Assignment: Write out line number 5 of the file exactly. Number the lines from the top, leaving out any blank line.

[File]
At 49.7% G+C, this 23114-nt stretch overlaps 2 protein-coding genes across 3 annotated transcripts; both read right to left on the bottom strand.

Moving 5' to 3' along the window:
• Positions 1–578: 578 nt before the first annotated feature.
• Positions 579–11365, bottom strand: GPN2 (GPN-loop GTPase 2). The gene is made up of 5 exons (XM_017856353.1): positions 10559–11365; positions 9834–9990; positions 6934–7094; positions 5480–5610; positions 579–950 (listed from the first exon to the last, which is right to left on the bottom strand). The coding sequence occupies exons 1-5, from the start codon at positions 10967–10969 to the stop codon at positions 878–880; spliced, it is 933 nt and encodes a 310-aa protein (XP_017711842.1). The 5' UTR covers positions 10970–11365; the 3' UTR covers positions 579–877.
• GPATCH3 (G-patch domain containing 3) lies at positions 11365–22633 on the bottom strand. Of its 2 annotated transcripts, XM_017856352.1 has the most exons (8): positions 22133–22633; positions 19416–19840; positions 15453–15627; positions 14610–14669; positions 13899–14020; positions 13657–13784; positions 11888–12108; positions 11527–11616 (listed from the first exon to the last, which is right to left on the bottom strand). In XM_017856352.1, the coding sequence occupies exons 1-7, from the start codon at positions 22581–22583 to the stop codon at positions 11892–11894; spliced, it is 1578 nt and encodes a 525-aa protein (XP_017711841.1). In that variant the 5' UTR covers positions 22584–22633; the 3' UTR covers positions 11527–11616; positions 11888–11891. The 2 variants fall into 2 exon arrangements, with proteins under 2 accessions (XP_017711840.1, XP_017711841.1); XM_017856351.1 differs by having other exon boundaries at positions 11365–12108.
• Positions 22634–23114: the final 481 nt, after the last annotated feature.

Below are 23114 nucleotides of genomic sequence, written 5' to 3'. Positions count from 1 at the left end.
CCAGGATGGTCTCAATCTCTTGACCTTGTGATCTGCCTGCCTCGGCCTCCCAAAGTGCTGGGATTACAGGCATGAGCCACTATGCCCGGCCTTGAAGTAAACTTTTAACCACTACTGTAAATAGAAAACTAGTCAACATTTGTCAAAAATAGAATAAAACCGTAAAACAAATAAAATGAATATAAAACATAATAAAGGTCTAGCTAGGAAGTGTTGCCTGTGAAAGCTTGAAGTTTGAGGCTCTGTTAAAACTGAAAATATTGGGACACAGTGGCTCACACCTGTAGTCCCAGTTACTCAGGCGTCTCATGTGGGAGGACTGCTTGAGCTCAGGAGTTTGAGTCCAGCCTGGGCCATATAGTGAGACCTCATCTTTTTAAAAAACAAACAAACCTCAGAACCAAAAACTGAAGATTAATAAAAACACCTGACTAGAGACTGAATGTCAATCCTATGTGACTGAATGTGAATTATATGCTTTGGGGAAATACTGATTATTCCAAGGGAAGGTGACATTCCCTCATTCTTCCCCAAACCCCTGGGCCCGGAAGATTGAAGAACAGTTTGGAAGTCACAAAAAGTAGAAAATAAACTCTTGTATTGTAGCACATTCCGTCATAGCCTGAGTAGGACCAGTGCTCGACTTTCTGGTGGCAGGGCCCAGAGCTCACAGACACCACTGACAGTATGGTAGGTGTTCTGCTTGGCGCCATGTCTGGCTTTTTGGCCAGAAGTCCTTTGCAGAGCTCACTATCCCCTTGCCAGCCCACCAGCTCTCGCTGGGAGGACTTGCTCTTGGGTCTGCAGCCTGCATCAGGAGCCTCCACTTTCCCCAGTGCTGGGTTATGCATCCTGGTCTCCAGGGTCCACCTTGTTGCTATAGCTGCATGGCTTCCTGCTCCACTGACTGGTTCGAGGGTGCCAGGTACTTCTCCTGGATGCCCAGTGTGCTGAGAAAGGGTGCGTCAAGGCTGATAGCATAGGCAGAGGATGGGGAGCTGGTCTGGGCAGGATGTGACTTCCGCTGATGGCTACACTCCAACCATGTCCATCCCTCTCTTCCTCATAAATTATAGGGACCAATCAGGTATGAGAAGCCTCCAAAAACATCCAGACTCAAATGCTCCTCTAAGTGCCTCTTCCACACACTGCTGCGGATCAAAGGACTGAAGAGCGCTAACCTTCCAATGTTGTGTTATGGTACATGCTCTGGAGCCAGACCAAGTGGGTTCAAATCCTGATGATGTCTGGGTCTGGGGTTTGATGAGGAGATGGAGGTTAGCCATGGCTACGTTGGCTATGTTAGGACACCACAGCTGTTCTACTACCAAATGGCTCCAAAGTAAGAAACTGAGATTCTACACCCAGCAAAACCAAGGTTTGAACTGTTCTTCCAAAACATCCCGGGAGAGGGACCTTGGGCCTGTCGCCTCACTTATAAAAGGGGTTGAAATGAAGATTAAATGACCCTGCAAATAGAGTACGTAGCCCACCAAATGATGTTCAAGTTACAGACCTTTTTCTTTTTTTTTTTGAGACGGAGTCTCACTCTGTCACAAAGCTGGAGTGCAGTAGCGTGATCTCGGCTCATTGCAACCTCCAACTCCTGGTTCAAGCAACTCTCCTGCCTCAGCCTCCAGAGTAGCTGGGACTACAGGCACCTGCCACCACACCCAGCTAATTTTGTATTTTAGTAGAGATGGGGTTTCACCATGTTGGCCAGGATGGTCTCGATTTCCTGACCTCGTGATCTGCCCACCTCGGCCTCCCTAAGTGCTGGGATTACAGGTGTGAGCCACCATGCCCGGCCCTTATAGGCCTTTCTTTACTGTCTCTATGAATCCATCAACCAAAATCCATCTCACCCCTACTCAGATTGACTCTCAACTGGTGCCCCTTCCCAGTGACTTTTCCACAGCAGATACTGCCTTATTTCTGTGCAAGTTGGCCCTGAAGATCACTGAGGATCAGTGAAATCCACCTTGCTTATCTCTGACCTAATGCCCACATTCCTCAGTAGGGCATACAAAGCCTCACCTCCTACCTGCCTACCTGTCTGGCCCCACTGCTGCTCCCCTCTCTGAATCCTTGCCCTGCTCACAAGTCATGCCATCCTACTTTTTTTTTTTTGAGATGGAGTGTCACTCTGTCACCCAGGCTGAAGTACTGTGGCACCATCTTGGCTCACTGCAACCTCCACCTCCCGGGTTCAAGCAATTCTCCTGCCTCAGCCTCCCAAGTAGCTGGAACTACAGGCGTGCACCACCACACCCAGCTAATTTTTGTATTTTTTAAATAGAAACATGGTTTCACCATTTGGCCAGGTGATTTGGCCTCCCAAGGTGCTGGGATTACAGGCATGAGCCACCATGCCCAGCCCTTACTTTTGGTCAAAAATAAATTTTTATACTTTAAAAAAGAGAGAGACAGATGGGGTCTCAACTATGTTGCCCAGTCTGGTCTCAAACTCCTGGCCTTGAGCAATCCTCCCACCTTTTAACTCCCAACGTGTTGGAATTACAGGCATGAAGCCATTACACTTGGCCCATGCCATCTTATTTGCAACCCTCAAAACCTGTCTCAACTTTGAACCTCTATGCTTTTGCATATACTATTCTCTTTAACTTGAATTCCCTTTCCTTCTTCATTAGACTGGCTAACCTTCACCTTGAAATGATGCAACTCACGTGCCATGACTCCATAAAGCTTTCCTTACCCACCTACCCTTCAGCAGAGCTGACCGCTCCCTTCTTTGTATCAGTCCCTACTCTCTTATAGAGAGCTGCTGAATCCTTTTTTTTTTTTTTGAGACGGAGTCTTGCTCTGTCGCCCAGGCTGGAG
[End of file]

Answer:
• GPATCH3 (G-patch domain containing 3) lies at positions 11365–22633 on the bottom strand. Of its 2 annotated transcripts, XM_017856352.1 has the most exons (8): positions 22133–22633; positions 19416–19840; positions 15453–15627; positions 14610–14669; positions 13899–14020; positions 13657–13784; positions 11888–12108; positions 11527–11616 (listed from the first exon to the last, which is right to left on the bottom strand). In XM_017856352.1, the coding sequence occupies exons 1-7, from the start codon at positions 22581–22583 to the stop codon at positions 11892–11894; spliced, it is 1578 nt and encodes a 525-aa protein (XP_017711841.1). In that variant the 5' UTR covers positions 22584–22633; the 3' UTR covers positions 11527–11616; positions 11888–11891. The 2 variants fall into 2 exon arrangements, with proteins under 2 accessions (XP_017711840.1, XP_017711841.1); XM_017856351.1 differs by having other exon boundaries at positions 11365–12108.